Tales from the Splinterlands 2: A secret revealed.



It’s not easy being poor. It's even harder being a poor, godless Khymian. Hardest of all? Being a poor, godless Khymian with a calling: to be the greatest poor, godless Kymian summoner the Splinterlands would ever know. This is the story of a pauper’s rise and, probably, fall.

Read Part 1 Here

“Hey, I’ve been waiting a damned age for my drink, boy”, a gruff voice slurred from somewhere behind me. Before I could turn to apologise, the concussive thud of a boot on my spine knocked the wind out of me and sent me sprawling across the polished board of my mother’s inn.

Did I mention that I’m poor? Yeah, well not any more. If you had untied the pouch at my hip you would have seen at LEAST 20 shiny new credits. My first attempt at summoning went better than I could have possibly expected and I walked away with a new companion, a handful of gold and a smatter of dark crystal. I groaned as I watched the crystals shatter before frantically tucking the scattered coins back into my pouch, wheezing with every movement.

“Sorry...sir...drink is coming...just...a...minute,” I gasped as I tried to regain my breath. I averted my eyes and began to slouch away until a thick hand slammed onto my shoulder. The same thick boots crushed what remained of the crystals into the floorboards and he spun me around a glared into my face. He reeked of stale liquor and cheap tobacco and he had a dangerous look in his eye. His tarnished city watch badge hung crookedly from a lapel. A lawman.

“Where did you get those?” he asked.

“I won them, sir. At the last tournament.” I tried to steel my voice with confidence and meet his eye.

He guffawed, “Is that so? Part time bartender, part time summoner, huh? Prove it. Or else I think we might need to have a nice long chat back at the station. His knuckles cracked as his grip on my shoulder tightened painfully.

Resisting wincing through the pain, I look up to him a cracked a little smile.

“Bakaww!” I uttered emotionlessly.

The man’s look of confusion barely had time to resolve when I heard an inquisitive response from the back room of the tavern.

“Bakaww?” it asked.

“Bakaww!!!” I yelled.

In a whirlwind of feathers, my trusty Chicken surged from the back room and barrelled towards my assailant in a cloud of feathers. Razor sharp claws dug into the mans hand as the furious fowl pecked viciously at the drunken watchman’s eyes. I manage to wriggle free of his grip and summon a fire beetle into my palm.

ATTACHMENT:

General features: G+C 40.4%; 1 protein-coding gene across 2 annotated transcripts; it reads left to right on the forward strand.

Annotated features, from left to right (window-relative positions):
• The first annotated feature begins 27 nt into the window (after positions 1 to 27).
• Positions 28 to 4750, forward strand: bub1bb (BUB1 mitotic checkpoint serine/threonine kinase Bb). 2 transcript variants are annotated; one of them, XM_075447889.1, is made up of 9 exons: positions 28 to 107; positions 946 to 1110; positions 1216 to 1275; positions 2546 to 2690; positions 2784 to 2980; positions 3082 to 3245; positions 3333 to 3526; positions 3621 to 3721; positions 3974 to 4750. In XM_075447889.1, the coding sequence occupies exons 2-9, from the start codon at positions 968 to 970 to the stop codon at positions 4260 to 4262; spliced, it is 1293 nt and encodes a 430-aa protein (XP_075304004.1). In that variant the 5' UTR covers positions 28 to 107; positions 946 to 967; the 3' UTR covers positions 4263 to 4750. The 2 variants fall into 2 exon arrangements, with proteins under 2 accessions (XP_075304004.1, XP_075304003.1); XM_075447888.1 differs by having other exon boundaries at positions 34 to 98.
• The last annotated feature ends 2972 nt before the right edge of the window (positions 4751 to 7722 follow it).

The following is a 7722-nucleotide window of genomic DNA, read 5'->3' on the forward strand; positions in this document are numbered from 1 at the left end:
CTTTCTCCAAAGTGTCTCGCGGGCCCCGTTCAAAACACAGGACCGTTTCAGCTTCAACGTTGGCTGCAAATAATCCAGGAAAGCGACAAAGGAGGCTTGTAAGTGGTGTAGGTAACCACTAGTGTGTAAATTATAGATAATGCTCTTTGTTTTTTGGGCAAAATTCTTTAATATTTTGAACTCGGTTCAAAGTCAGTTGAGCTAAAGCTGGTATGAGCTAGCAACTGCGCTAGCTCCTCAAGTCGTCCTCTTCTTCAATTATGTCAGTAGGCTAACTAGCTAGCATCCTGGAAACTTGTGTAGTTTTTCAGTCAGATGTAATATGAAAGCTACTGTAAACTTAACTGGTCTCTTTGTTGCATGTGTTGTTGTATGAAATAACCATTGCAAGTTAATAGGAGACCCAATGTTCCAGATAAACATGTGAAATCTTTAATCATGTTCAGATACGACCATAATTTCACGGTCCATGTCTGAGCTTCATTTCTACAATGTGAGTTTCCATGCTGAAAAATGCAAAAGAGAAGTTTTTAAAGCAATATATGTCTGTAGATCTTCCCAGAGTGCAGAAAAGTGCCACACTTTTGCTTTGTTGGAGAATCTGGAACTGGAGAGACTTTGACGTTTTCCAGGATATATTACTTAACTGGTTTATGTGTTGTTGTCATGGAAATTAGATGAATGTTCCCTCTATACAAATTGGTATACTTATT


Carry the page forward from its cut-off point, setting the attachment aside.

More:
With a reassuring yell of “Bakaww..” I ordered the chicken to cease his attack and come back to hop on my shoulder.

At that moment my mother stormed into the bar room with a cast iron skillet raised.

“What is this about. Out! We won’t have bar fights in this establishment!”

On seeing me she froze with her mouth ajar. The staggering lawman mirrored her. My stomach dropped as the adrenaline subsided. My secret was violently and destructively out.

I turned towards her and looked at the pouch in my hand. I opened it to reveal what was left of the crystals and credits inside and held them out towards her.

“Mother, this is for you. I am sorry this man kicked me and then when I was trying to pick them up and then he grabbed me and the he said you’re not a summoner and I said I am a summoner and I know you don’t know I’m a summoner but the fact is I’m actually quite good and this chicken is my friend and I’m really sorry I didn’t….” the words sprayed out pathetically and at random.

I looked up at my mother’s raised skillet, winced and waited for the dull thud of it against my head. Instead, I felt a whoosh of air as it flew past my right ear and clattered directly into the chest of the stunned officer. It knocked the tarnished badge from his lapel and onto the floor.

Now it was my mother with the torrent of words. Many are too rude to repeat in this account so I will simply say the man left apologetically and promised never to return.

My mother turned to me, eyeing me up and down sternly. Even Chicken trembled and tried to hide behind my legs at the type of scornful gaze only a mother can give. The beetle was long gone.

“We’ll talk about this later once you’ve tidied up this mess,” she stated stonily before brushing past me.

I could swear I saw a small smile at the corner of her lips as she stormed back to the kitchen.

“Well, what are you waiting for?” I yelled.

“Bakaww…” Chicken replied.